Electrical Stimulation Increases Random Migration of Human Dermal
Department of Biomedical Engineering, The University of Akron, Akron, OH 44325-0302, USA; and
Meinig School of
Biomedical Engineering, Cornell University, Ithaca, NY, USA
(Received 16 January 2017; accepted 3 May 2017; published online 9 May 2017)
Associate Editor Michael Gower oversaw the review of this article.
Abstract—Exogenous electrical stimulation (ES) has been
investigated as a therapy for chronic wounds, as the skin
produces currents and electrical ﬁelds (EFs) during wound
healing. ES therapies operate by applying small EFs to the
skin to mimic the transepithelial potentials that occur during
the granulation phase of wound healing. Here, we investi-
gated the effect of short duration (10 min) ES on the
migration of HDFs using various magnitudes of physiolog-
ically relevant EFs. We modeled cutaneous injury by
culturing HDFs in custom chambers that allowed the
application of ES and then performed timelapse microscopy
on a standard wound model. Using MATLAB to process cell
coordinate data, we determined that the cells were migrating
randomly and ﬁt mean squared displacement data to the
persistent random walk equation using nonlinear least
squares regression analysis. Results indicated that applica-
tion of 25–100 mV/mm DC EFs to HDFs on either uncoated
or FN-coated surfaces demonstrated no signiﬁcant changes
in viability or proliferation. Of signiﬁcance is that the HDFs
increased random migration behavior under some ES con-
ditions even after 10 min, providing a mechanism to enhance
Keywords—Electrical stimulation, Wound healing, Fibrob-
Annually, $25 billion is spent in the United States
on wound healing treatments aﬀecting 6.5 million
These excessive costs result partly from
and other nonhealing wounds,
which are deﬁned as wounds that do not heal as ex-
pected within three months.
Given the health and
economic implications of wound healing treatments, a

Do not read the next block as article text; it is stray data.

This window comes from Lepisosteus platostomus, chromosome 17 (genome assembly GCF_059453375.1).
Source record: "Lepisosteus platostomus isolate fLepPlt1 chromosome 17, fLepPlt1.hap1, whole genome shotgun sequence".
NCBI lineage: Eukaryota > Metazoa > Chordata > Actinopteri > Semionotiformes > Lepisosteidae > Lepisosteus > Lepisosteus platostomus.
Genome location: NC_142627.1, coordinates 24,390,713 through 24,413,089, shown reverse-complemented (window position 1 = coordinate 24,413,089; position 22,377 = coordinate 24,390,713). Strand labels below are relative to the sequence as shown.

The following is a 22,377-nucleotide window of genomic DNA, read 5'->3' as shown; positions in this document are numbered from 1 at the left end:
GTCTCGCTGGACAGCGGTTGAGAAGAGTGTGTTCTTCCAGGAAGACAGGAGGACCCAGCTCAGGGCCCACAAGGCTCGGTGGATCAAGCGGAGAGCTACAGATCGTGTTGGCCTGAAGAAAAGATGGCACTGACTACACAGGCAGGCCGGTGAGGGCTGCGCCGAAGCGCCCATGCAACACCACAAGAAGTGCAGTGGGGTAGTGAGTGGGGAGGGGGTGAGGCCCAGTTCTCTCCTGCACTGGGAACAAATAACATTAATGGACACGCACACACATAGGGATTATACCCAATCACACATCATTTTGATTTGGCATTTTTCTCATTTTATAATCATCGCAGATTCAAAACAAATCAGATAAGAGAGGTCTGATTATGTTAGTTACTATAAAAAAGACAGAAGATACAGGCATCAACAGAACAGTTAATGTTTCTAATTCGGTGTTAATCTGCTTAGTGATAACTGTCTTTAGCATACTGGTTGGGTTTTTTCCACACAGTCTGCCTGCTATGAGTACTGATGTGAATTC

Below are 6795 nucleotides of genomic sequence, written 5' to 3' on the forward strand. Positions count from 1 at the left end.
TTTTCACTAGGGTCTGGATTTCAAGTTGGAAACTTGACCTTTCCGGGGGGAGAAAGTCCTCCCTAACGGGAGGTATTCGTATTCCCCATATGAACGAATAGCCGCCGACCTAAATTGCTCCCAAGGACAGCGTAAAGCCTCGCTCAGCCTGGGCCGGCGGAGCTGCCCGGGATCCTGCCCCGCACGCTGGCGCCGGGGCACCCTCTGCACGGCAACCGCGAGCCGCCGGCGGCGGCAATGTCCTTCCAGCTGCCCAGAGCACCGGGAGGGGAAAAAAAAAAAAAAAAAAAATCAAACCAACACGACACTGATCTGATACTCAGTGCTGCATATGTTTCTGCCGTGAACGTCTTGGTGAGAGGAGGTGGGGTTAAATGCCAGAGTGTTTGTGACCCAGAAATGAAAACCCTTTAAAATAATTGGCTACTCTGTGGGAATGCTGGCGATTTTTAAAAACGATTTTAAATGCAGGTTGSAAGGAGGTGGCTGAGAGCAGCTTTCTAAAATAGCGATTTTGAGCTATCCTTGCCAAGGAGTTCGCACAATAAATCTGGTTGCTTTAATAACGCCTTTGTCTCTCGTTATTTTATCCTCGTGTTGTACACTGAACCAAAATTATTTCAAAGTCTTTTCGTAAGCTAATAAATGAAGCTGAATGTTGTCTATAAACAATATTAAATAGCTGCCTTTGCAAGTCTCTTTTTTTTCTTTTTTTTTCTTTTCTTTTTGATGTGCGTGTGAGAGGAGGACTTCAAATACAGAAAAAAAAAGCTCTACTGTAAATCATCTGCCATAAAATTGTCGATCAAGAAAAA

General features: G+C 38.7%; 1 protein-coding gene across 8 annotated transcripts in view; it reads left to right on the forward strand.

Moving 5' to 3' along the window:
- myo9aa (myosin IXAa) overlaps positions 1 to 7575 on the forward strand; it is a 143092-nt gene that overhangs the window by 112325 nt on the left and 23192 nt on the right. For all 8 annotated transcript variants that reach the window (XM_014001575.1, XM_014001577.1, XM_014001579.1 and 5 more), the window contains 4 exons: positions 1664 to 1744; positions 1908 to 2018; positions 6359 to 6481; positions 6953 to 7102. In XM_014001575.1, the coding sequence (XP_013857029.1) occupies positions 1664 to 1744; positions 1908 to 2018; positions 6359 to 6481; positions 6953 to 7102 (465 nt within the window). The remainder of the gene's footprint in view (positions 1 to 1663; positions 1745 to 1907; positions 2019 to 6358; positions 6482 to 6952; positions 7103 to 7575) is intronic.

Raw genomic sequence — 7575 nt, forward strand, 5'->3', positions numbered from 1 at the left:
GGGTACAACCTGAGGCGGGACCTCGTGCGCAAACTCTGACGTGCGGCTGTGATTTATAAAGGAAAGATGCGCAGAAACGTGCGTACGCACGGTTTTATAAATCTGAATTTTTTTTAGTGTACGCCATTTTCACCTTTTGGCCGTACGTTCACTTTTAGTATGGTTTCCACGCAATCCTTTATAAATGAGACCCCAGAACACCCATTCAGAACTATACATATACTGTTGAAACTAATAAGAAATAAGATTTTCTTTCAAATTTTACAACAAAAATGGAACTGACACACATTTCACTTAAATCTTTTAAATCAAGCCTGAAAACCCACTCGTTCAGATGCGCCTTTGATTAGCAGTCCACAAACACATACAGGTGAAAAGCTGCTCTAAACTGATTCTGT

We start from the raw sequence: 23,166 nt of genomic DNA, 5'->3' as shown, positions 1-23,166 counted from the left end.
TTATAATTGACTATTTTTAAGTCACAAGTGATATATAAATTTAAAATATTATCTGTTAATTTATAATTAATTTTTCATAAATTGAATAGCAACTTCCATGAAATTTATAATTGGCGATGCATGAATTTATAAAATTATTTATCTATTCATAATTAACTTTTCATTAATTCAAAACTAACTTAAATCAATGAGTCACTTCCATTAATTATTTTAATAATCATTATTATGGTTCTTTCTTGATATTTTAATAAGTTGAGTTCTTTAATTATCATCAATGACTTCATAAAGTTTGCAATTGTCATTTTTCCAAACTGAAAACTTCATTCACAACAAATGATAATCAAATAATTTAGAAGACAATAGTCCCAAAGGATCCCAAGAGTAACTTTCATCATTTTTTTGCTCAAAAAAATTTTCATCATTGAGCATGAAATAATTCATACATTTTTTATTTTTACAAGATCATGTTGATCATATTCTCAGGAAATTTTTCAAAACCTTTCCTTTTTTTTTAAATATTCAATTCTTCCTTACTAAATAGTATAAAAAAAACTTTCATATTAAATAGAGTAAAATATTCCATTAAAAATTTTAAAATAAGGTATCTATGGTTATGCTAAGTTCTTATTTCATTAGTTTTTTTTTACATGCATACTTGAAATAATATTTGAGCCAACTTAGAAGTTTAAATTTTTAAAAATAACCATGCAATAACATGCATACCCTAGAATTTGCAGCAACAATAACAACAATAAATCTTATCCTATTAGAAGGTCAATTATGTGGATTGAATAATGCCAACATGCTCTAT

need exists for a wound healing therapy that can be
applied to traumatic and nonhealing wounds of vary-
ing sizes, geometries, and anatomical locations. It has
been well documented that the skin presents endoge-
nous electrical ﬁelds (EFs) in the range of 30–100 mV
during wound healing.
Ions traveling across cells and
tissues result in polarization of the tissue and a mea-
surable direct current (DC) EF gradient over the span
of a skin wound.
This phenomenon results in what
has been termed a transepithelial electric potential, and
the EF values generally fall in the range of 1–100 mV/
during normal wound healing processes.
These endogenous EFs are thought to inﬂuence cellu-
lar division, proliferation, and migration.
Attempts have been made to exploit the concept of
transepithelial electrical potentials by using ES as a
therapy to enhance wound healing.
of these studies focus on the application of EFs with
corresponding microampere (lA) currents. Most
studies utilize custom electrotaxis chambers to apply
EFs within the range of 50–100 mV/mm to two-di-
mensional cell cultures,
while in three-dimensional
systems, conductive membranes are often used to ap-
Several groups report increased rates of
wound healing in the presence of EFs.
tionally, hyperphysiological EFs and ultrasound have
been applied clinically and have been successful in
enhancing wound healing.
Based on these reports,
hyperphysiological currents with associated physio-
logical EFs may also be beneﬁcial to wound healing.
At the foundation of cutaneous wound healing is
the concept of increased cell migration into the site of
injury. Human dermal ﬁbroblasts (HDFs) have been
identiﬁed as a crucial component in cutaneous wound
as wound healing prompts the arrival
of inﬂammatory cells and ﬁbroblasts. HDFs are
Address correspondence to Rebecca Kuntz Willits, Department
of Biomedical Engineering, The University of Akron, Akron,
OH 44325-0302, USA. Electronic mail: email@example.com
Annals of Biomedical Engineering, Vol. 45, No. 9, September 2017 (
2017) pp. 2049–2060
2017 Biomedical Engineering Society